Wisdom of Swarm

MAHTA EMRANI | August 29, 2016

What ants, pigeons, and bacteria can teach us about collective intelligence

The Swarm. Source: iStock

The Swarm. Source: iStock

Researchers at the USC Viterbi School of Engineering believe that some of the most complex technologies of our times, such as robotics or cognitive computing, can learn a thing or two from swarms of ants, pigeons and bacteria.

Let’s look at ants for example. Drop a piece of bread on the floor and wait. Sooner or later, one or two straggling ants scoping the area will stumble upon it. What happens next is perhaps one of the most elaborate orchestrations of organized teamwork in nature.

Once the food source is detected, more and more ants begin to march towards it. At first, the patterns of their movements may appear random and erratic. However, as each ant gathers and exchanges more information with its neighbors, their collective intelligence grows. They begin to orient and self-organize. They become more stable. They form a swarm.

A swarm represents a group of agents that interact with one another and exchange information between themselves. Their goal is to get better organized and become collectively smarter and more effective at performing their group tasks.

This is what Hana Koorehdavoudi, a USC Viterbi Ph.D. candidate, has studied for the past three years. Under the mentorship of her advisor, Assistant Professor Paul Bogdan of USC Viterbi’s Ming Hsieh Department of Electrical Engineering, Koorehdavoudi has researched ants, pigeons and bacteria in order to develop a series of algorithms that can actually quantify the degree of complexity within swarms.

Koorehdavoudi’s calculations measure the interactions within complex systems. These calculations are unprecedented because they enable scientists to identify and evaluate the types of exchanges that result in certain forms of collective behavior. This could help scientists engineer specific outcomes by simply tweaking the interactions that exist within a network.

The inspiration behind Bogdan and Koorhedavoudi’s unique approach was the “energy landscape.” The energy landscape represents all the possible dynamic formations of agents within a swarm.

“The energy landscape helps provide an understanding of how the dynamics of the swarm evolves through time,” Koorehdavoudi said. “This lets us identify and extract how the agents relocate themselves with respect to others in the system.”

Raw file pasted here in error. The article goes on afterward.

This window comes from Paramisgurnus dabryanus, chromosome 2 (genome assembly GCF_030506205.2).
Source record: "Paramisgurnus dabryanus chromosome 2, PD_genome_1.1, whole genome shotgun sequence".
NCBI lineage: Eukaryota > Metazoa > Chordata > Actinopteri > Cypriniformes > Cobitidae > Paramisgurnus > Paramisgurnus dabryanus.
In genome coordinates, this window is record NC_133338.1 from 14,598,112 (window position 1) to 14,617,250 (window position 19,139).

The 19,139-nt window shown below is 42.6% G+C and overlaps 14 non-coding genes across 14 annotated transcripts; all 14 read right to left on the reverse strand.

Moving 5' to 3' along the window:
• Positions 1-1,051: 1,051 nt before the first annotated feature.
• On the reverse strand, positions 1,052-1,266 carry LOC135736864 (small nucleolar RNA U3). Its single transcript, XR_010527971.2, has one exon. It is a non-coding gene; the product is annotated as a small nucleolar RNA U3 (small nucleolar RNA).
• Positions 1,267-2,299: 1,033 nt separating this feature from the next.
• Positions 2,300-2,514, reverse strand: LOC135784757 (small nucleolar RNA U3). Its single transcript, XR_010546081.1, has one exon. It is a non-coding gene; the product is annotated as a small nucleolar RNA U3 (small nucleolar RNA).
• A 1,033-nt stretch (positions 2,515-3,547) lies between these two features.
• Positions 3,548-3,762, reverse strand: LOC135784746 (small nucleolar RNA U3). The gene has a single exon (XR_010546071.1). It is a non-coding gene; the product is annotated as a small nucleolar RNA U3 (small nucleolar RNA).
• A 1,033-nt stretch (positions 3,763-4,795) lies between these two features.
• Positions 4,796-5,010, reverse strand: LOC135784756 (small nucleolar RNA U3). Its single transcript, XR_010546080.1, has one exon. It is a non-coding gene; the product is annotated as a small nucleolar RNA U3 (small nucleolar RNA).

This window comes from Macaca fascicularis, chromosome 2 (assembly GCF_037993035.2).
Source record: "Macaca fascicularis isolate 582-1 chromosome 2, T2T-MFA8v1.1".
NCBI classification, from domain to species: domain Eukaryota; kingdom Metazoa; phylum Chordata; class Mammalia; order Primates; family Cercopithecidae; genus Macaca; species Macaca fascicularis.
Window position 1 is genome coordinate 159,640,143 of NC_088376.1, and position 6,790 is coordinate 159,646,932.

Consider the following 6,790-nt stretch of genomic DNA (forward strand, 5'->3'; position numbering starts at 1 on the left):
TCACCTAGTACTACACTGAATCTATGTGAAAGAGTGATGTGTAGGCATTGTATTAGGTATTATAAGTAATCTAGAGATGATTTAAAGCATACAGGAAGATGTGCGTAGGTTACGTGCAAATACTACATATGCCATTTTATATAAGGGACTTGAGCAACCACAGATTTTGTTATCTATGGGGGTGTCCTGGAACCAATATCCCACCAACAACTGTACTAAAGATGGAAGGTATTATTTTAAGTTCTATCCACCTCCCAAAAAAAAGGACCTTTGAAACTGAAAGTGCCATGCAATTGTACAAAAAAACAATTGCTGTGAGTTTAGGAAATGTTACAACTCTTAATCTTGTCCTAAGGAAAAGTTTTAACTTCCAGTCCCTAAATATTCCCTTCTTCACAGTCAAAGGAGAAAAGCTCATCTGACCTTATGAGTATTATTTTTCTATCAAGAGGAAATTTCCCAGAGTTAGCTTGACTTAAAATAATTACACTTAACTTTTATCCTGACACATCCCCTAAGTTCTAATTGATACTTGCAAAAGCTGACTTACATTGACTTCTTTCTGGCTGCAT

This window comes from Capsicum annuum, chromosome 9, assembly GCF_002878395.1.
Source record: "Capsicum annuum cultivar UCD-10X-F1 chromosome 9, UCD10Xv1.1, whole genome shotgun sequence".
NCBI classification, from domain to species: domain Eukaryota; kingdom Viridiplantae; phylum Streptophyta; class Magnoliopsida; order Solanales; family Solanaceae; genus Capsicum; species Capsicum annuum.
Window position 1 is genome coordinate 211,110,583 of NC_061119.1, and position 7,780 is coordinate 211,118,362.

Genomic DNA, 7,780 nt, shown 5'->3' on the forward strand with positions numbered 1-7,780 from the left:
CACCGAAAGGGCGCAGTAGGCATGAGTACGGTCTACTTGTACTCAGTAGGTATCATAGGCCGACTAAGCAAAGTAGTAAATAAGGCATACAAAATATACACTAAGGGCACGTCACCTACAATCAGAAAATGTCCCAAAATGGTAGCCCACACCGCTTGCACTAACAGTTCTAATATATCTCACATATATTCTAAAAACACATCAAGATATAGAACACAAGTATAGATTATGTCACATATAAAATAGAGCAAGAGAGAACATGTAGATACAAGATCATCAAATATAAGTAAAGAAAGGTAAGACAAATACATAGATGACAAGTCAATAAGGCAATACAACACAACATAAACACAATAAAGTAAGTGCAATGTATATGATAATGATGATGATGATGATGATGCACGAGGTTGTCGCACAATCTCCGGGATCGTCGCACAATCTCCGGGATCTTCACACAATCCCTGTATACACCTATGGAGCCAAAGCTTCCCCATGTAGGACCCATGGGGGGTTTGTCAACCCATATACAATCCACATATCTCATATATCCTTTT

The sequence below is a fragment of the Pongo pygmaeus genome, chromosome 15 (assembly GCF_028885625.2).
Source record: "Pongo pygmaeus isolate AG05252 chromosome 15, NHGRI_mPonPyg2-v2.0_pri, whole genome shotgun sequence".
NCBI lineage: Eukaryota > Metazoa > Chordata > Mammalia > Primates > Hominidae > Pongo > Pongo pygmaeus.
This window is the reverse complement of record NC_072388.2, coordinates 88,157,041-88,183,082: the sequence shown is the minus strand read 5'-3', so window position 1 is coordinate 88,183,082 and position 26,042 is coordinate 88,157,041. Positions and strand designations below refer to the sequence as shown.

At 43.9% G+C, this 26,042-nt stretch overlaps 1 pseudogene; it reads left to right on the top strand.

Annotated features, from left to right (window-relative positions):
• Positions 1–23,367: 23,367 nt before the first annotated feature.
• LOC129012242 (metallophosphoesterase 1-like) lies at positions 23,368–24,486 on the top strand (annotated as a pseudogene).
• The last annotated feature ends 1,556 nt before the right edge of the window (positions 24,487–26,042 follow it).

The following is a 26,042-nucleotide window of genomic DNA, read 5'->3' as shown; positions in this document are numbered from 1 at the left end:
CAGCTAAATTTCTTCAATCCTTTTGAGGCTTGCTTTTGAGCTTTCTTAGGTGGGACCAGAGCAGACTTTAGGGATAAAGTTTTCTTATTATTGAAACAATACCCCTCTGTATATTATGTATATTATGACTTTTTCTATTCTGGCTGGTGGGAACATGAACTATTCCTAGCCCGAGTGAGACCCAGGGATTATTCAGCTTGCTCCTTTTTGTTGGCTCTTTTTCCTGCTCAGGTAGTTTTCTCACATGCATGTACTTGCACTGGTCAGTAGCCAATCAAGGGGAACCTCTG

In addition to the energy landscape, the team also used the concepts of emergence, self-organization and complexity to describe the evolution of the swarm:

  • Emergence occurs when a more complex system is created as a result of the growing number of interactions or interdependencies between individual agents. Imagine the ant swarm described earlier.
  • Self-organization goes hand-in-hand with collective intelligence. The more self-organized a system, the higher its collective intelligence. This is because self-organization emerges through increased interdependencies and interactions, which is fundamentally how information is shared across networks.
  • The last construct, complexity, is the product of emergence and self-organization together. Higher emergence and self-organization mean a more complex system.

Bogdan and Koorehdavoudi believe that these algorithms can have a significant impact on scientists’ efforts to understand, optimize, and control new complex networks. Some of the more obvious applications are advancing research and development in the areas of robotics, urban-planning, or even cancer treatment, among many others.

For instance, the algorithms could contribute to the design of autonomous machines that collaborate. This could improve their performance by helping them adapt, operate and evolve as part of a group. Imagine an army of drones at a disaster area collaborating together in order to maximize their rescue efforts.

Beyond robotics, Bogdan and Koorehdavoudi’s research could also help solve everyday problems such as traffic. Their work might even inspire new approaches for controlling the spread of cancerous cells. Both of these scenarios involve individual agents that interact and move together (i.e., automobiles and cancer cells).

In case of traffic, optimizing the interactions between the automobiles and raising their collective intelligence could potentially reduce congestions and shorten travel times. Similarly, doctoring the interdependencies of cancer cells could hypothetically slow or even diffuse their chance of growth or metastasizing.

Ultimately, the whole phenomenon as explored by Bogdan and Koorehdavoudi is very universal. “You can also take these formulas and apply them to the brain and see how brain organizes a thought,” said Bogdan. “You can model the thinking process.”

Indeed, the possibilities are endless, and all due to the wisdom of crowds – in this case, the humble ants, pigeons and bacteria.

For more information on Koorehdavoudi and Bogdan’s research, find their article in nature.com.